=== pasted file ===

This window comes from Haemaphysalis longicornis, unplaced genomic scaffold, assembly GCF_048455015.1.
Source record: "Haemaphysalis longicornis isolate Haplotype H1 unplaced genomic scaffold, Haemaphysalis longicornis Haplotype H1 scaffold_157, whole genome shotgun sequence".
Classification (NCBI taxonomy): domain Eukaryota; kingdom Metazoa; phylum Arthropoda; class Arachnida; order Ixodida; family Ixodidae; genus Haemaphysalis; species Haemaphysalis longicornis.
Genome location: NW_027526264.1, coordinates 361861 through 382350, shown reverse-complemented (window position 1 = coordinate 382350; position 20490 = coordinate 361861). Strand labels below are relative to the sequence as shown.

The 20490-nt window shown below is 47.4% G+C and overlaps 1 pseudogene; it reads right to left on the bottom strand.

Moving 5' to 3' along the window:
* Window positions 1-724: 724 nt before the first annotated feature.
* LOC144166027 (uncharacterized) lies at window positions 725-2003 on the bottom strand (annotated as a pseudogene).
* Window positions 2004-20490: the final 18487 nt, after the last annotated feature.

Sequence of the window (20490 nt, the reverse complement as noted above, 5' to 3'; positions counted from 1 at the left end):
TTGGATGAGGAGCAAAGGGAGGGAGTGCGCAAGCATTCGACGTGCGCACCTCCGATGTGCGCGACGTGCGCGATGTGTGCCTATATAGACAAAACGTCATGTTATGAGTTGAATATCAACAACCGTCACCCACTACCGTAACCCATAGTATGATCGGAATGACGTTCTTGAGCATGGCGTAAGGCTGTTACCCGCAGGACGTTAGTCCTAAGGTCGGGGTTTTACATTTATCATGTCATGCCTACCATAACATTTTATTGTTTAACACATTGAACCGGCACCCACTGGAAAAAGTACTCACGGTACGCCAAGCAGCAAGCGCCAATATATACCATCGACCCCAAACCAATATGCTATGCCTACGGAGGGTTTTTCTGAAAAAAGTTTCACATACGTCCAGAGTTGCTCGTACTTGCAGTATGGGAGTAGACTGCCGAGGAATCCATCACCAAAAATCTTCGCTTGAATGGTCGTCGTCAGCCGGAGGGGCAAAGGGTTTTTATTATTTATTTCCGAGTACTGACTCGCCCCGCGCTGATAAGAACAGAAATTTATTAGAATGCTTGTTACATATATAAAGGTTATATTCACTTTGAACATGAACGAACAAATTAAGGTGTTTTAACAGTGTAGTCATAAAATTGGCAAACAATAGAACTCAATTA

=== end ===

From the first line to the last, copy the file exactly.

This window comes from Haemaphysalis longicornis, unplaced genomic scaffold, assembly GCF_048455015.1.
Source record: "Haemaphysalis longicornis isolate Haplotype H1 unplaced genomic scaffold, Haemaphysalis longicornis Haplotype H1 scaffold_157, whole genome shotgun sequence".
Classification (NCBI taxonomy): domain Eukaryota; kingdom Metazoa; phylum Arthropoda; class Arachnida; order Ixodida; family Ixodidae; genus Haemaphysalis; species Haemaphysalis longicornis.
Genome location: NW_027526264.1, coordinates 361861 through 382350, shown reverse-complemented (window position 1 = coordinate 382350; position 20490 = coordinate 361861). Strand labels below are relative to the sequence as shown.

The 20490-nt window shown below is 47.4% G+C and overlaps 1 pseudogene; it reads right to left on the bottom strand.

Moving 5' to 3' along the window:
* Window positions 1-724: 724 nt before the first annotated feature.
* LOC144166027 (uncharacterized) lies at window positions 725-2003 on the bottom strand (annotated as a pseudogene).
* Window positions 2004-20490: the final 18487 nt, after the last annotated feature.

Sequence of the window (20490 nt, the reverse complement as noted above, 5' to 3'; positions counted from 1 at the left end):
TTGGATGAGGAGCAAAGGGAGGGAGTGCGCAAGCATTCGACGTGCGCACCTCCGATGTGCGCGACGTGCGCGATGTGTGCCTATATAGACAAAACGTCATGTTATGAGTTGAATATCAACAACCGTCACCCACTACCGTAACCCATAGTATGATCGGAATGACGTTCTTGAGCATGGCGTAAGGCTGTTACCCGCAGGACGTTAGTCCTAAGGTCGGGGTTTTACATTTATCATGTCATGCCTACCATAACATTTTATTGTTTAACACATTGAACCGGCACCCACTGGAAAAAGTACTCACGGTACGCCAAGCAGCAAGCGCCAATATATACCATCGACCCCAAACCAATATGCTATGCCTACGGAGGGTTTTTCTGAAAAAAGTTTCACATACGTCCAGAGTTGCTCGTACTTGCAGTATGGGAGTAGACTGCCGAGGAATCCATCACCAAAAATCTTCGCTTGAATGGTCGTCGTCAGCCGGAGGGGCAAAGGGTTTTTATTATTTATTTCCGAGTACTGACTCGCCCCGCGCTGATAAGAACAGAAATTTATTAGAATGCTTGTTACATATATAAAGGTTATATTCACTTTGAACATGAACGAACAAATTAAGGTGTTTTAACAGTGTAGTCATAAAATTGGCAAACAATAGAACTCAATTA